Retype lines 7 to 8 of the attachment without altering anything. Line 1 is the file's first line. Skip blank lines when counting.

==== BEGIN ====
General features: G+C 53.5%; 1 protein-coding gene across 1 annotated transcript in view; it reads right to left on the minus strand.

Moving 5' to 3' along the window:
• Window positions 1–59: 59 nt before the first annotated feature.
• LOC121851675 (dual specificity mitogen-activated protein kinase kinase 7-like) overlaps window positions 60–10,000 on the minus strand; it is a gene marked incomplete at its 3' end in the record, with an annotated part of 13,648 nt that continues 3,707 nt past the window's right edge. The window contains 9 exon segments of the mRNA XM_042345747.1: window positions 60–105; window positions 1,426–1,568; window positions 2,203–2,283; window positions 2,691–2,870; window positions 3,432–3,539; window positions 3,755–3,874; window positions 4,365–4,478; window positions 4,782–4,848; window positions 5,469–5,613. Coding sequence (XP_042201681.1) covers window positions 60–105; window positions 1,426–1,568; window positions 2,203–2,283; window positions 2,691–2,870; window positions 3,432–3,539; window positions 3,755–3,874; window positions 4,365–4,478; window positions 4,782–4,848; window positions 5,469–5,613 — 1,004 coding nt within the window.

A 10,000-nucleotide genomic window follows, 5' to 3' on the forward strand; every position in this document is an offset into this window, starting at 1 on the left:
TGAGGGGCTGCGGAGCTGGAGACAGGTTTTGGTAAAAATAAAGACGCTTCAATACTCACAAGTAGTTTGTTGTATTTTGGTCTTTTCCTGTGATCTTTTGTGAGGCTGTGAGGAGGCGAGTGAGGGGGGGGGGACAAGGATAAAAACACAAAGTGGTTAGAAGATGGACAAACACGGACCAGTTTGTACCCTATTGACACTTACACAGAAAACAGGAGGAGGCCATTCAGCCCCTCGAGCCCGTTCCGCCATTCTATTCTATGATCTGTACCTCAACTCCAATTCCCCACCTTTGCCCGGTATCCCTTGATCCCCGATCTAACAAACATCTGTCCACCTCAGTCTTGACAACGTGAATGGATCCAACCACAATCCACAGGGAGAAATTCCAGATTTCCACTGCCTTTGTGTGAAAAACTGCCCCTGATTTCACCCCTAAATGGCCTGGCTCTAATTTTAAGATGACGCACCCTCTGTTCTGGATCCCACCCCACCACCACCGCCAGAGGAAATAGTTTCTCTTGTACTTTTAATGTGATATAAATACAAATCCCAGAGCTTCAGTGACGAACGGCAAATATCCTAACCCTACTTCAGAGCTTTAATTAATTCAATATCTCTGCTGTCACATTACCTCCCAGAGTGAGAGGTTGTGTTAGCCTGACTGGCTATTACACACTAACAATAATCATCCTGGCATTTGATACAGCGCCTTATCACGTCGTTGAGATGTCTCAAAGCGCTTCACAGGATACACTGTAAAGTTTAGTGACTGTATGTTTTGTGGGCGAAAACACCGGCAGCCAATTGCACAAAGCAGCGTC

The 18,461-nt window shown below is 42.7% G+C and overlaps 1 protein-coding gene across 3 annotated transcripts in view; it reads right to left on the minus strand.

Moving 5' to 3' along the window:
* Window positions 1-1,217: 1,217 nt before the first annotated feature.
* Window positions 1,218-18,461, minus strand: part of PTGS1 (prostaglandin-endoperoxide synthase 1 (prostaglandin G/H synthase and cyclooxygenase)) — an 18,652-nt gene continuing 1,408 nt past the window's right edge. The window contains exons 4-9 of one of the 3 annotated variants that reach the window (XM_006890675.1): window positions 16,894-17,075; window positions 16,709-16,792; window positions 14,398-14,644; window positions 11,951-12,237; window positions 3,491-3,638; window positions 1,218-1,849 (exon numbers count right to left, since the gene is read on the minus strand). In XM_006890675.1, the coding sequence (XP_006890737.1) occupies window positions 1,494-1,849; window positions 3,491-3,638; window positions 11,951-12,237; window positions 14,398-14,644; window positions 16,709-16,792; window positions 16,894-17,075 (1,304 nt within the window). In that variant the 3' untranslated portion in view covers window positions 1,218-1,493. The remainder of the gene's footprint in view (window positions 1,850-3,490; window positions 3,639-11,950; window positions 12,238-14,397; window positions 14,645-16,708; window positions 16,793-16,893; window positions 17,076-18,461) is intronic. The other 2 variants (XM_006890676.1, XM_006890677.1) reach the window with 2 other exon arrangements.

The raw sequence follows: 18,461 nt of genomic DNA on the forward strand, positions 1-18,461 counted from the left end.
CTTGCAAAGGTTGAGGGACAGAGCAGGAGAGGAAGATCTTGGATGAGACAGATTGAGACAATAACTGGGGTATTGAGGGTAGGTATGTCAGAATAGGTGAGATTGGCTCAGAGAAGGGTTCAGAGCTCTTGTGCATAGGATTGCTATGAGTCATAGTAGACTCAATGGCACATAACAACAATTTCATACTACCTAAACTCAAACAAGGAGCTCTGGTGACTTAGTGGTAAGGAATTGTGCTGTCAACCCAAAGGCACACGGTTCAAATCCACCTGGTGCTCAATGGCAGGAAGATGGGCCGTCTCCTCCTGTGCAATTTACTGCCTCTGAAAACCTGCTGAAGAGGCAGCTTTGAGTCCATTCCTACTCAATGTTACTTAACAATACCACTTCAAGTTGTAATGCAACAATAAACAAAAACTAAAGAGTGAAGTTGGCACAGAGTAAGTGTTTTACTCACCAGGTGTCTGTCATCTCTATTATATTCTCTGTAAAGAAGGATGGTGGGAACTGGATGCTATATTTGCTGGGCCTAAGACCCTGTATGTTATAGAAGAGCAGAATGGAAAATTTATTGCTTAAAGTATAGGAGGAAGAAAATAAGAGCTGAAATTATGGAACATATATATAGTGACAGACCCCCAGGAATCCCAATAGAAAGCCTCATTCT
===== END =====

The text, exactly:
The 18,461-nt window shown below is 42.7% G+C and overlaps 1 protein-coding gene across 3 annotated transcripts in view; it reads right to left on the minus strand.

Moving 5' to 3' along the window: